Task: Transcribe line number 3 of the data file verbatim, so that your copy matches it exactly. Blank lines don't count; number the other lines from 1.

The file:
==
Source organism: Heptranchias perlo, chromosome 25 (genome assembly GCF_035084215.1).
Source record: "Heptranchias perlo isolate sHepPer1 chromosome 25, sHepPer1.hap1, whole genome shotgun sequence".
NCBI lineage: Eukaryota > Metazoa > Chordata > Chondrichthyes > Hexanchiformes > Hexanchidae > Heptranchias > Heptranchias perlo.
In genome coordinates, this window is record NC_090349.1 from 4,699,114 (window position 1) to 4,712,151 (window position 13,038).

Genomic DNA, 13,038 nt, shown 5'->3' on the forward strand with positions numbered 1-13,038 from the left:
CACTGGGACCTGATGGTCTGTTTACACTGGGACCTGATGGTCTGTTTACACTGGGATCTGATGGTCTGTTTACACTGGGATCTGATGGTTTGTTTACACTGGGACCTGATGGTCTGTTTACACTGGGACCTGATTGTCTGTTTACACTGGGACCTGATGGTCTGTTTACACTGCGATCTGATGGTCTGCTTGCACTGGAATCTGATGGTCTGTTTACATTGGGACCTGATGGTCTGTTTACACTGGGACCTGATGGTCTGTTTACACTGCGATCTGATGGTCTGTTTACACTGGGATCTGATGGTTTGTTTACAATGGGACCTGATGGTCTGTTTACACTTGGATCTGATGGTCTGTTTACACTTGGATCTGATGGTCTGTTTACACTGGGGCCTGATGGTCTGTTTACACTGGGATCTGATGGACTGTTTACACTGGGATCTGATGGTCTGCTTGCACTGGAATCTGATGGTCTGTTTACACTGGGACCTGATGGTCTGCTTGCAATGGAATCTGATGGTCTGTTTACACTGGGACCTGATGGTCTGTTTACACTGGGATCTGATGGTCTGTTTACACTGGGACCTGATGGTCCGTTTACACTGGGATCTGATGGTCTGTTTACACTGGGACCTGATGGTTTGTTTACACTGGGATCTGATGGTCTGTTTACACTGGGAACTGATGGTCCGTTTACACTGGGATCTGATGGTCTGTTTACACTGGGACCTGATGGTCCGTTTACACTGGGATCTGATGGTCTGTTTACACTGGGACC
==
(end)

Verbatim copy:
NCBI lineage: Eukaryota > Metazoa > Chordata > Chondrichthyes > Hexanchiformes > Hexanchidae > Heptranchias > Heptranchias perlo.